Reporter Jennifer McPhee writes that some people say the “CSI effect” raises jurors’ expectations about what kind of forensic evidence they can expect criminalistics expert witnesses to deliver from every crime scene in the real world. “If I only come to court with a single fingerprint or a single piece of DNA, they are either going to think I’m stupid or lazy,” says Richard Devine, team leader at the Ontario Police College’s forensic training unit. In LawTimes.com McPhee also reports:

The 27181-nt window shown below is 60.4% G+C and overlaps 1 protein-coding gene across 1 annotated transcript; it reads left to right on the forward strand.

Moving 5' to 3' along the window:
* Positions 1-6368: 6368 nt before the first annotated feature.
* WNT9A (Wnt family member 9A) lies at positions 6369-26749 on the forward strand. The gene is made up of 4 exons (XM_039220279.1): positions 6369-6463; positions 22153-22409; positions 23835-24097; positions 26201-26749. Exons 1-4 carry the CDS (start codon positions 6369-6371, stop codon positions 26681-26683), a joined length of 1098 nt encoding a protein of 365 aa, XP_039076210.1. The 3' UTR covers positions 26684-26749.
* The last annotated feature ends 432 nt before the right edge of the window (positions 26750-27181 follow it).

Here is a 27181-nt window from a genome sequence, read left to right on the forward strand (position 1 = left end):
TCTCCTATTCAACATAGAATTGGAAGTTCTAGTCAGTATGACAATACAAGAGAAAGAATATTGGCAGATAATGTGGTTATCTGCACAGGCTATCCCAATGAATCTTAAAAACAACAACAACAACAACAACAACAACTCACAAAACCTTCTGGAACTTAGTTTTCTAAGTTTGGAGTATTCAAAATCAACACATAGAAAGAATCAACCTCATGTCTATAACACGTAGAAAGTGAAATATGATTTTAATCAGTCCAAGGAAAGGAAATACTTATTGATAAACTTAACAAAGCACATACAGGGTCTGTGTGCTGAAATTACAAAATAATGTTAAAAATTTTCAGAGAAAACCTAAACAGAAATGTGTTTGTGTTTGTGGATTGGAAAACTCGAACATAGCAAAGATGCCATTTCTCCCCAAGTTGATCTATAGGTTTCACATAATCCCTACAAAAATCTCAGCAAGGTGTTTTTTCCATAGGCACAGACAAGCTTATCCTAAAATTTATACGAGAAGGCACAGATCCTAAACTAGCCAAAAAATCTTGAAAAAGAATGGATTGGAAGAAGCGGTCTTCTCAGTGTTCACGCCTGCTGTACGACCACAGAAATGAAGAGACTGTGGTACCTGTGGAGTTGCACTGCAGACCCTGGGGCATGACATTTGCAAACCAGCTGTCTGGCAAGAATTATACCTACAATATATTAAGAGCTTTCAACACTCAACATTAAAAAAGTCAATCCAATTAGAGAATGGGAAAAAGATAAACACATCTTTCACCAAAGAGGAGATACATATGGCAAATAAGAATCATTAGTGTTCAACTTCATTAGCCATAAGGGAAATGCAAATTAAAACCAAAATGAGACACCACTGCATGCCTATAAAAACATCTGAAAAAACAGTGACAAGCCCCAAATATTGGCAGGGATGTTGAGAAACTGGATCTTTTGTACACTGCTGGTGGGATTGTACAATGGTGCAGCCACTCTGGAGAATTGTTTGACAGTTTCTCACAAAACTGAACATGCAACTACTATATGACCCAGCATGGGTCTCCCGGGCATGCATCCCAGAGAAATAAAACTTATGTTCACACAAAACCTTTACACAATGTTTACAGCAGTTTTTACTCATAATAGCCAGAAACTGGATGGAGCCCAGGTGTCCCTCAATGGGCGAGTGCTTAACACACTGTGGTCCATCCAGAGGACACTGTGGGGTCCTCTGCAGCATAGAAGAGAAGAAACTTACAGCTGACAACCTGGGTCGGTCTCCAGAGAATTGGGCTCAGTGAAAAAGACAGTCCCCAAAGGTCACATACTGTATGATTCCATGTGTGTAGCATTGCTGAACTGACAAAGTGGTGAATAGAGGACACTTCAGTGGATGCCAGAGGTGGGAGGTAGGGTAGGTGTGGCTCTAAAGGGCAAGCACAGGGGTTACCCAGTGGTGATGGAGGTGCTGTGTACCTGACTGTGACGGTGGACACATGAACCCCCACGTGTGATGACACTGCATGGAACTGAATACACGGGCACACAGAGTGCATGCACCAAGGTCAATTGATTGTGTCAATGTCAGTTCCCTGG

And even when the science on television is realistic, the scenarios aren’t, Devine later tells Law Times. “The bad guys in this province just drive by and shoot you. There’s nothing special about that. A good forensic investigator should be able to place the shooter. But I don’t want any bias that says a good forensic officer would have done this because that’s what they do on television.” Devine says one impact of these shows is they’ve made real world forensic investigators more professional and careful. Jurors are coming in looking for what they’ve seen on television, and also want to know how the Crown got the evidence and what it means for the trial, he says. Where people used to go to sleep during the forensic stuff, they don’t anymore. They are wide awake and they are listening. And they have a standard and that standard is created by the media,” says Devine.